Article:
Burn ban is in effect July 15 through Sept. 30
Starting Friday, July 15, all land clearing and residential burning in Clark County will be restricted until further notice.
The Fire Marshal also is rescinding all burning permits issued prior to the ban. Permits can be reissued or extended when the ban is lifted. The burning restrictions do not apply to federally managed lands.
County burn ban immediately expanded to include recreational fires
Effective August 18, recreational fires are now prohibited under the current land clearing burn ban throughout unincorporated Clark County.
The recreational fire prohibition follows a similar statewide ban imposed yesterday by the Washington State Department of Natural Resources. The state is prohibiting all outdoor burning, including campfires in fire pits and the use of charcoal briquettes in state forests, parks and lands protected by Natural Resources firefighters.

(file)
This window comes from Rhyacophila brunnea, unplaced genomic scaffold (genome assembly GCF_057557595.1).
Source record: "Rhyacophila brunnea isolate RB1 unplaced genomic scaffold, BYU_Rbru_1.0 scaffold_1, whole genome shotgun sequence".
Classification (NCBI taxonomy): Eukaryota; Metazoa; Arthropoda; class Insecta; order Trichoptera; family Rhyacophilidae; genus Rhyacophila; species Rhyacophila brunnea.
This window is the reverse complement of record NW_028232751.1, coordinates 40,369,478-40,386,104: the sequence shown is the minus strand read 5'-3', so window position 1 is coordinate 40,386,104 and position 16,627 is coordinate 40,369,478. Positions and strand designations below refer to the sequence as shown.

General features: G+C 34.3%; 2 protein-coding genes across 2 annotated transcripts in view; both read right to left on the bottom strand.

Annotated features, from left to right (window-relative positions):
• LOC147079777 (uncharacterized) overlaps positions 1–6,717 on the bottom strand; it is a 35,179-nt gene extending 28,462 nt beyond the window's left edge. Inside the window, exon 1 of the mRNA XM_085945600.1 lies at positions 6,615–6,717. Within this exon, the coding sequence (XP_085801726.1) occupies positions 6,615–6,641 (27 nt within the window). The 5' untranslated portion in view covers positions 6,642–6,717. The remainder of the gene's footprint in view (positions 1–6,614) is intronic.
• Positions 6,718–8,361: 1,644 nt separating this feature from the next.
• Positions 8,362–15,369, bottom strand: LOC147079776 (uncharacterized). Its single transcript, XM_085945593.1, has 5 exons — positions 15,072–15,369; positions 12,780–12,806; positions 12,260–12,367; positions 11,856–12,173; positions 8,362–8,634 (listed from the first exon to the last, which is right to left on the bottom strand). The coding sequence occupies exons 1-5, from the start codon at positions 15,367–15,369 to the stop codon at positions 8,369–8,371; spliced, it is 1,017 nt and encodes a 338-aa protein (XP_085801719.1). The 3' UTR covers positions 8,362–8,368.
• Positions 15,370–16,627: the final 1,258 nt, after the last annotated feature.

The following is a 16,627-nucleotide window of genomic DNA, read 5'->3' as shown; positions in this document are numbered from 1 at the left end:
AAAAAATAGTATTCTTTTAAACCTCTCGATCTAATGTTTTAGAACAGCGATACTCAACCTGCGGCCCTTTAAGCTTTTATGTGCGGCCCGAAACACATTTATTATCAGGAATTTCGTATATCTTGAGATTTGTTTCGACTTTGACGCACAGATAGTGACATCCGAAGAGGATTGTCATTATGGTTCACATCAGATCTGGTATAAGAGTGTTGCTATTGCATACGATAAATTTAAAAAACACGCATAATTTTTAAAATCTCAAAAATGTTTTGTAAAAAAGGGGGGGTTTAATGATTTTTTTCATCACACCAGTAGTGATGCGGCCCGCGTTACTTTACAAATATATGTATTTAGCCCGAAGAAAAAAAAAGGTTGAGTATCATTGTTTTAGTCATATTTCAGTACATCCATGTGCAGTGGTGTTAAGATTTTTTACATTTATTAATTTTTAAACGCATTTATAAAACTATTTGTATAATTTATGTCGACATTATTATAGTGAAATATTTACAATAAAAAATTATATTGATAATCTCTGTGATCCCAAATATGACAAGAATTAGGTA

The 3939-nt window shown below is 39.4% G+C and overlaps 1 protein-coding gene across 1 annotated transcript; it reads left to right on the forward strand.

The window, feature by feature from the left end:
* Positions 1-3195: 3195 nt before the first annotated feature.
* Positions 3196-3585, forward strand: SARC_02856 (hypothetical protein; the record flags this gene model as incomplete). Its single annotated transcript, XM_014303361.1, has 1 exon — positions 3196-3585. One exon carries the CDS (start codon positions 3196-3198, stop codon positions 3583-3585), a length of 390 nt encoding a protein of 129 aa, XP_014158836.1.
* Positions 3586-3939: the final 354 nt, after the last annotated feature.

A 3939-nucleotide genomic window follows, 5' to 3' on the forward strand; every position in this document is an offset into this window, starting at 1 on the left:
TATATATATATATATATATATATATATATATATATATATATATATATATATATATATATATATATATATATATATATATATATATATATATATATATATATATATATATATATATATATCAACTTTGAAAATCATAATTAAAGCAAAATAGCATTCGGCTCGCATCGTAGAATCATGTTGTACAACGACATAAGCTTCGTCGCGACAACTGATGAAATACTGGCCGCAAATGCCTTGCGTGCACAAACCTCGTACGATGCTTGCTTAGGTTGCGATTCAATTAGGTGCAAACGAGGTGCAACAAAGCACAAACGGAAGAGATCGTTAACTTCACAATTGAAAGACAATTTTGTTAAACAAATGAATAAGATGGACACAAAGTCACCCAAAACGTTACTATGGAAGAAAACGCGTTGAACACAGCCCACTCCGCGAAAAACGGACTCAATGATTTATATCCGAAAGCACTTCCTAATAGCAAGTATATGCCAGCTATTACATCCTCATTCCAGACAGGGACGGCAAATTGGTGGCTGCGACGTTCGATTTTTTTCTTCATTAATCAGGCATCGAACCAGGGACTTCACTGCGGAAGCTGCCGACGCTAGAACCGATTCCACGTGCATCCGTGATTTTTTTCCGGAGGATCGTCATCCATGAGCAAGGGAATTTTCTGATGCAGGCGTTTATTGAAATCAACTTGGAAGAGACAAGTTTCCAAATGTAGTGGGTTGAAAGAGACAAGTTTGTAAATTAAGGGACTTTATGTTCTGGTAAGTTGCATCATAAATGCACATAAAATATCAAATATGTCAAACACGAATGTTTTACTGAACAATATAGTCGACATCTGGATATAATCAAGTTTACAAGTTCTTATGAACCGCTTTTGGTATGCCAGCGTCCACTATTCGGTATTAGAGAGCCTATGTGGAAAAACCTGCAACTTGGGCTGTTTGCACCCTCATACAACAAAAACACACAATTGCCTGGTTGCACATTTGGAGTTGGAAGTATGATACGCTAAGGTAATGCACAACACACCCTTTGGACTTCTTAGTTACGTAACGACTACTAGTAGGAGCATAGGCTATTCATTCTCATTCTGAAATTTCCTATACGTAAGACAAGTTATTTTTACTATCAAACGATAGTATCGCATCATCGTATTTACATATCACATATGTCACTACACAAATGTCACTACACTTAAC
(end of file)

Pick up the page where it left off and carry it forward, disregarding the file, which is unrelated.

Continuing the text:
Creating a defensible space around a home helps prevent wildfires from spreading to a residence, or vice versa. The following measures are recommended in both rural and urban areas:
- Remove fuel
- Within 3-5 feet of foundations, outbuildings, garages and sheds
- Within 10 feet of a house
- Under decks and porches
- From gutters, eaves, porches and decks
- Cut the lawn if it is brown. Dispose of debris and cuttings.
- Prune trees so lowest branches are 6-10 feet above the ground.
- Landscape with native and flame-resistant plants.
Self-contained camp stoves, which are not banned, are a safe and easy alternative for outdoor cooking.
Fire safety is everyone's responsibility! All outdoor fires must be constantly attended by an adult until the fire is extinguished. Provide adequate means for extinguishing a fire and keep it readily available. Don't burn if wind conditions make it hazardous to do so. Adhere to the fire safety requirements listed on your permit.